Dealing With Toddler Tantrums

30 May 2015

 tantrum in supermarket pm

There is a lot of advice out there on toddler tantrums, what they are about, why they happen, how to raise children who don't tantrum (yeah, right) and on and on. We have had our fair share of experience in dealing with toddler tantrums ourselves, so these are things that have worked for us, and will hopefully work for you.

If the tantrum is just starting...

  • If you can spot it coming on then distraction can sometimes stop the tantrum from starting in the first place. You can try ignoring the fact that their face is about to screw up in rage and point out something completely unrelated to what is upsetting them. "Wow! Look at that big bird/car/dog outside!" can work for me, along with grabbing him and taking him over to the window to see what's outside. They have been removed from the situation physically, and they are being presented with something exciting (that's down to you and your tone of voice), and they can sometimes forget about what they were doing before.
  • Ignoring them. I'll be honest, this is tricky for me and it can just lead to a bigger meltdown, but for some it works wonders. You can try just walking into another room or carrying on with what they were doing, the theory being that they are seeing that their actions have no effect, so they stop. It's hard to do this when your instincts are to hold and comfort them, but if you remind yourself that they are crying through frustration rather than pain it's easier to try this route.

If it's a full on, throw themselves to the floor and scream tantrum...

  • Make sure they are safe, and that there is nothing nearby them that they are going to hurt themselves on.
  • Get down on the floor to their eye level, use eye contact, a calm voice and reassure them that everything is okay and that you are there.
  • If you are in a public place ignore everyone else and focus on your child. Yes, people are looking and it's embarrassing, but all parents have had to go through this themselves and your child and yourself are the important ones in this situation. If you deal with a tantrum differently in public they are likely to continue for longer.
  • Your child will take their cues from you, if you shout and get angry the tantrum will get worse.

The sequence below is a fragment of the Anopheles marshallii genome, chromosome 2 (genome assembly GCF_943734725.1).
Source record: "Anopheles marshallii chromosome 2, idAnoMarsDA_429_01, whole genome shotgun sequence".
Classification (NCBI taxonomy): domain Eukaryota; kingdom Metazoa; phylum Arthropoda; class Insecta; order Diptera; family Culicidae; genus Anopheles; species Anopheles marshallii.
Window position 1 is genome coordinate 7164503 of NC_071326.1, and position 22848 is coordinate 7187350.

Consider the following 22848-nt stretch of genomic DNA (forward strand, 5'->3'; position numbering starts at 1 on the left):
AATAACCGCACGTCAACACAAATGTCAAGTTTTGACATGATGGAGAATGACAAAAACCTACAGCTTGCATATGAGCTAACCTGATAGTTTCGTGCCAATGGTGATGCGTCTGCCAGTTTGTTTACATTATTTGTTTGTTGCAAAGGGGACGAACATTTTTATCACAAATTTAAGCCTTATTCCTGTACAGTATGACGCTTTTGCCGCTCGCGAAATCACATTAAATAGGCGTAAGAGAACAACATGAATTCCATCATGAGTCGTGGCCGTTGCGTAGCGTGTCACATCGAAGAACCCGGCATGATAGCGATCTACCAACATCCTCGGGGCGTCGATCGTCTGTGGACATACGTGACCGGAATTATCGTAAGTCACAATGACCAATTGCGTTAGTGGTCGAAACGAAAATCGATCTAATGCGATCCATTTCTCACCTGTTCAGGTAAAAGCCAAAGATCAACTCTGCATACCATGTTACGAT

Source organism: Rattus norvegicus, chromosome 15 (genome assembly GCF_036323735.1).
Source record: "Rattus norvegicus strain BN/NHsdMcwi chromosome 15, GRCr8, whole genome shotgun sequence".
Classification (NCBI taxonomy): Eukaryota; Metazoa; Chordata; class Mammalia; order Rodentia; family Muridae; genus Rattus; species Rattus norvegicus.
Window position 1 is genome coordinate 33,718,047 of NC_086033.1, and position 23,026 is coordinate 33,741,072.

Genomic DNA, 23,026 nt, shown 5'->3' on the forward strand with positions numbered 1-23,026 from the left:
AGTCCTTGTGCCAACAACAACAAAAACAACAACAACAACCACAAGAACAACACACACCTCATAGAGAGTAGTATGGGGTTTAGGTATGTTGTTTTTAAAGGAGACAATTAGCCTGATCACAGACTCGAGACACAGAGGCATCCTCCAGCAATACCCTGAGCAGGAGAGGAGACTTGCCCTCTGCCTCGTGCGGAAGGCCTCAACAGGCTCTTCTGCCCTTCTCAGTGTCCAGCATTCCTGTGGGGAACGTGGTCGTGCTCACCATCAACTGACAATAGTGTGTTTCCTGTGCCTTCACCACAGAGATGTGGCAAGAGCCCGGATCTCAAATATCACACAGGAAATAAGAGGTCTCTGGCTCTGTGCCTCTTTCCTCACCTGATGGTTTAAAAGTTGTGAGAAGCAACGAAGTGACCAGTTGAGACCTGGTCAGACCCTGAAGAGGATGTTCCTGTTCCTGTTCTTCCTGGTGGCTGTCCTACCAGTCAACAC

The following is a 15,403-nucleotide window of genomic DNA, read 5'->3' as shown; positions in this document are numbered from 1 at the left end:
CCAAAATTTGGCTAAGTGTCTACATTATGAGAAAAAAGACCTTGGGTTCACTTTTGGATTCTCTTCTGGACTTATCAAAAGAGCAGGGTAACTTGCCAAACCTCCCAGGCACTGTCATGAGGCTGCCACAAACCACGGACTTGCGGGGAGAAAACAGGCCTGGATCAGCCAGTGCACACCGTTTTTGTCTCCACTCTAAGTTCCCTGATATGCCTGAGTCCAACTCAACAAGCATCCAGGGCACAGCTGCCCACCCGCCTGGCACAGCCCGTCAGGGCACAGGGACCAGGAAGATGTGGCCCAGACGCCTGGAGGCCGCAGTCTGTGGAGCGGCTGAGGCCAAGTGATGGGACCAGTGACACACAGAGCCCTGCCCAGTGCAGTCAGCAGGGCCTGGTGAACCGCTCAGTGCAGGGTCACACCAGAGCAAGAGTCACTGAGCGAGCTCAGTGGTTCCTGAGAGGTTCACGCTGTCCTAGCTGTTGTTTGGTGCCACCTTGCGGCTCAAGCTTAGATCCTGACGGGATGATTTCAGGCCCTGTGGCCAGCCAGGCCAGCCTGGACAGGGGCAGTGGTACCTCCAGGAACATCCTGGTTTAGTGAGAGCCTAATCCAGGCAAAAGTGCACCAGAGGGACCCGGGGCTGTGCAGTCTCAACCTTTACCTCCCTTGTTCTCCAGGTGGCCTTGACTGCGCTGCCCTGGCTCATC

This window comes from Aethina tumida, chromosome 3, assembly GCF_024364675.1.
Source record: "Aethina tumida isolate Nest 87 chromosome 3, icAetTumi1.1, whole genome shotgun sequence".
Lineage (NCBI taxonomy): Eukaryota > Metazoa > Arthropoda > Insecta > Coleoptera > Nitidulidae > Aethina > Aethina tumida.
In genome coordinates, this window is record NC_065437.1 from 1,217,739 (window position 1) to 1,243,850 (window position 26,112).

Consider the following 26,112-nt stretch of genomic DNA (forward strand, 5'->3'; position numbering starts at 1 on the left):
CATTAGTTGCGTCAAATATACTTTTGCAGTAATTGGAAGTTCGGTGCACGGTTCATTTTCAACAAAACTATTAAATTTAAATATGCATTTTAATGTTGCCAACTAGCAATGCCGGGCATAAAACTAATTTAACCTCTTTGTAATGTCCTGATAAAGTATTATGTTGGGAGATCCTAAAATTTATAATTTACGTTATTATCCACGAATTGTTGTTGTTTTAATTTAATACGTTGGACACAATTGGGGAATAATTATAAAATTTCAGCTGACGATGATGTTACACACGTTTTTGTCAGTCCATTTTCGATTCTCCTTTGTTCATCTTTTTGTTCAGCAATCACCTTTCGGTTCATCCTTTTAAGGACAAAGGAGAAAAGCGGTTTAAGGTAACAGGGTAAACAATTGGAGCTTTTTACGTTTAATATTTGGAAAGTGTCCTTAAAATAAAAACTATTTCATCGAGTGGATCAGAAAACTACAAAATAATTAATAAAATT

• If they are throwing a tantrum because you have said no then do not give in and change your mind - they will just learn that their behaviour is getting them the results they want.

When they have calmed down...

  • Hold them, talk to them. Tell them that you know that was really upsetting and not a nice way to feel. Don't scold them for it, they are looking for reassurance. Toddlers are acting out of frustration that the cannot communicate how they feel and what they want, not being 'naughty'.
  • Don't reward a tantrum, and don't punish them for it either. It's a scary experience for them, as they are beyond reason and control for a time. They need comfort.

How to avoid tantrums...

  • Try to recognise what triggers your child's tantrums, so that you can avoid those things or work around them. My eldest use to have a tantrum when we got him out of the bath, as he just wanted to stay in. Another parent who had the same problem made the end of bathtime into a game, using a big brown blanket so that they could pretend to be a bear. I used a fluffy dressing gown for my son in the same way and it worked. It's a very specific example, but what I am saying is that if you know something is likely to trigger a tantrum and you can't avoid it make a fun game out of it rather than it having a negative connotation.

The parenting experts say...

  • Some experts advise providing plenty of outdoor and active play to allow children to 'let off steam' so that tantrums become less likely. We're divided on this, as being overtired can lead to more tantrums, so there's a fine balance to maintain.
  • 'Positive Parenting' has been advised as something that leads to less meltdowns. Concentrate on praising good behaviour rather than only acknowledging the bad, saying "later" rather than "no"and so on.
  • Giving children elements of choice through the day, so that they have some control themselves over which game to play, which snack to choose and so on.

Most children start to grow out of tantrums as their communication abilities grow, and they gain a better understanding of the world around them. If your child's tantrums are very extreme, or you feel that you cannot cope with them then it's best to contact your health visitor who will be able to offer individual help and support.

Although public meltdowns can be really embarrassing (school gates or the supermarket anyone?) remember that we have all been through this, and the parents who have noticed what is going on are probably feeling sympathy for your situation rather than judging you for it. Count to ten, take a deep breath and keep calm. We have all been there.

1 comment

  • KateCrunch
    Bookmarked for when the time comes!!!

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